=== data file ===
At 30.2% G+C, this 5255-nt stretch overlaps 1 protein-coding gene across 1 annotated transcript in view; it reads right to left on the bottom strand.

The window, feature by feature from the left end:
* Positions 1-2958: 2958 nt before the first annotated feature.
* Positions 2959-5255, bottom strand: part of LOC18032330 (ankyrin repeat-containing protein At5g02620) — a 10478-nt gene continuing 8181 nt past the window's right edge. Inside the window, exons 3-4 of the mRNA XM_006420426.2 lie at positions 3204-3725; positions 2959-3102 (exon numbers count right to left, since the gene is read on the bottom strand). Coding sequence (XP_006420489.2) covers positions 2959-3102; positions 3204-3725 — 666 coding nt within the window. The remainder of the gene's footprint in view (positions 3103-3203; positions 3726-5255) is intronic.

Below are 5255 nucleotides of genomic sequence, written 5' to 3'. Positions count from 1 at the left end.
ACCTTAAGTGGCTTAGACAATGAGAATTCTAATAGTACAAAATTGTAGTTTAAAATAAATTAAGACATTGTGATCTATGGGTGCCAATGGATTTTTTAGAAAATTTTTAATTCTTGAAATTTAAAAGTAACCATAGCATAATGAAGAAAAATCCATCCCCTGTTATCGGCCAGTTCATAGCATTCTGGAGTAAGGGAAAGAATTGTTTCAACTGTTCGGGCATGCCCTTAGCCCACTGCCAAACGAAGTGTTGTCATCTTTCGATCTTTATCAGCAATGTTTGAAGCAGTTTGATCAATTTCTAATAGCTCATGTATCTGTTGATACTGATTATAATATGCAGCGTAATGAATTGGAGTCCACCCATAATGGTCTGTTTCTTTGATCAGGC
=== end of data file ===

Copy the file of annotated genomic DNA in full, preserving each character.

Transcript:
At 30.2% G+C, this 5255-nt stretch overlaps 1 protein-coding gene across 1 annotated transcript in view; it reads right to left on the bottom strand.

The window, feature by feature from the left end:
* Positions 1-2958: 2958 nt before the first annotated feature.
* Positions 2959-5255, bottom strand: part of LOC18032330 (ankyrin repeat-containing protein At5g02620) — a 10478-nt gene continuing 8181 nt past the window's right edge. Inside the window, exons 3-4 of the mRNA XM_006420426.2 lie at positions 3204-3725; positions 2959-3102 (exon numbers count right to left, since the gene is read on the bottom strand). Coding sequence (XP_006420489.2) covers positions 2959-3102; positions 3204-3725 — 666 coding nt within the window. The remainder of the gene's footprint in view (positions 3103-3203; positions 3726-5255) is intronic.

Below are 5255 nucleotides of genomic sequence, written 5' to 3'. Positions count from 1 at the left end.
ACCTTAAGTGGCTTAGACAATGAGAATTCTAATAGTACAAAATTGTAGTTTAAAATAAATTAAGACATTGTGATCTATGGGTGCCAATGGATTTTTTAGAAAATTTTTAATTCTTGAAATTTAAAAGTAACCATAGCATAATGAAGAAAAATCCATCCCCTGTTATCGGCCAGTTCATAGCATTCTGGAGTAAGGGAAAGAATTGTTTCAACTGTTCGGGCATGCCCTTAGCCCACTGCCAAACGAAGTGTTGTCATCTTTCGATCTTTATCAGCAATGTTTGAAGCAGTTTGATCAATTTCTAATAGCTCATGTATCTGTTGATACTGATTATAATATGCAGCGTAATGAATTGGAGTCCACCCATAATGGTCTGTTTCTTTGATCAGGC